By the way, here's another bit of math, that is rather suspect for a few reasons. The U.S. currently boasts a population of roughly 300 million people. That means that to provide for all their health care, at this rate, would cost $120 trillion. The math is suspect because we get to pay over time, and for older people, we have already spent some or all of the money. But we might be able to do a "constant dollar" calculation by spreading this cost out over the life expectancy (the average cost might drop slightly due to those who die younger or "cheaper" to the system). Life expectancy in the U.S is currently roughly 78 (and this might go up a bit with better health care distribution, lowering the cost per year!), so the "per year in constant dollar" total cost is about $1.5 trillion.
U.S. GDP in 2005 was roughly $12.5 trillion - so health care should only cost us about 12 percent of GDP. Even if we allow for costs not factored into that "post retirement" estimate, they should stay no higher than 15%.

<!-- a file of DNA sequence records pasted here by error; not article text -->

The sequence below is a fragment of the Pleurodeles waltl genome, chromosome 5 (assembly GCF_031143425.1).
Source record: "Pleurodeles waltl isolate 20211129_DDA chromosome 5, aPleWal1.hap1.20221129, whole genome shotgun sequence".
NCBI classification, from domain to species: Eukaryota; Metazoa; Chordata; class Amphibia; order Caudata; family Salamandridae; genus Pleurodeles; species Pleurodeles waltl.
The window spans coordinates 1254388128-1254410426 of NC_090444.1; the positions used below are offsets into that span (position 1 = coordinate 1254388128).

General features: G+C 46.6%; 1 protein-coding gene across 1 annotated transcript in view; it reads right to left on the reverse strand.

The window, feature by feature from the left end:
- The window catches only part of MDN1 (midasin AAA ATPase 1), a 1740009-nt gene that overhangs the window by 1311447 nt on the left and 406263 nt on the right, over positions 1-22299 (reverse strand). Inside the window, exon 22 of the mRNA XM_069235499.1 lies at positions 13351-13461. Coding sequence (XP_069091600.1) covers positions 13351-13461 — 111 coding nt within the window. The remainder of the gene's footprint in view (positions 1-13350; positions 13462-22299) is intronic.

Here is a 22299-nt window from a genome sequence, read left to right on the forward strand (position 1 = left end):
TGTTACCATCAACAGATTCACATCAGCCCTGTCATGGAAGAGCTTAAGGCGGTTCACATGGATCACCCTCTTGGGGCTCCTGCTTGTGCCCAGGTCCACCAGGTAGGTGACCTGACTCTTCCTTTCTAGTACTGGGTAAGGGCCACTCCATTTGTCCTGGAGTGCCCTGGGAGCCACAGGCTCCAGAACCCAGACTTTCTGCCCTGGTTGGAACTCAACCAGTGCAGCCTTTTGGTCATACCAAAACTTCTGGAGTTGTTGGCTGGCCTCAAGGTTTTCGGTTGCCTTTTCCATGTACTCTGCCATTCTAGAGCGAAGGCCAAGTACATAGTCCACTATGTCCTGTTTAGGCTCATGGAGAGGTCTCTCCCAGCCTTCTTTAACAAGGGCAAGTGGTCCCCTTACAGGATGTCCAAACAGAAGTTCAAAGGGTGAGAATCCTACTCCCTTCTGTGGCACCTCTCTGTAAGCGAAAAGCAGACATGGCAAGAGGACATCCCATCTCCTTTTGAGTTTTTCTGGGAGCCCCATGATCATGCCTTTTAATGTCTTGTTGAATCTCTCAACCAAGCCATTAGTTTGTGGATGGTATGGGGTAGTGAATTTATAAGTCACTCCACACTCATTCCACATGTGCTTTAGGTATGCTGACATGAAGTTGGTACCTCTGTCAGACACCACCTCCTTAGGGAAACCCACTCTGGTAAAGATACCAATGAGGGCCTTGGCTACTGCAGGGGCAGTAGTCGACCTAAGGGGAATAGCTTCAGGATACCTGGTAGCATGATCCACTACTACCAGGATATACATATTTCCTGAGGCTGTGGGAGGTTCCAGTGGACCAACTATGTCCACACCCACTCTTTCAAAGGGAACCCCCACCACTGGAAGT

Fifteen percent is not that bad, really, is it? What we are saying is that for every man, woman and child in the U.S. to have the highest current quality of health care, using today's perhaps inefficient allocation methods, but with some sort of single fund/single payer system for clarity, it should only require a 15% tax on all income. Interestingly enough, we already have a 15% tax on income - but only income below about $100,000 (the figure changes a bit each year), that is used to pay for Social Security retirement payments and the two socialized health care systems. Remember, saying that the "employee contribution" is 7.51% and the "employer contribution" is also 7.51% is sleight of hand. It is a 15.2% payroll tax, but we pretend that employers don't see it as a cost of hiring an employee.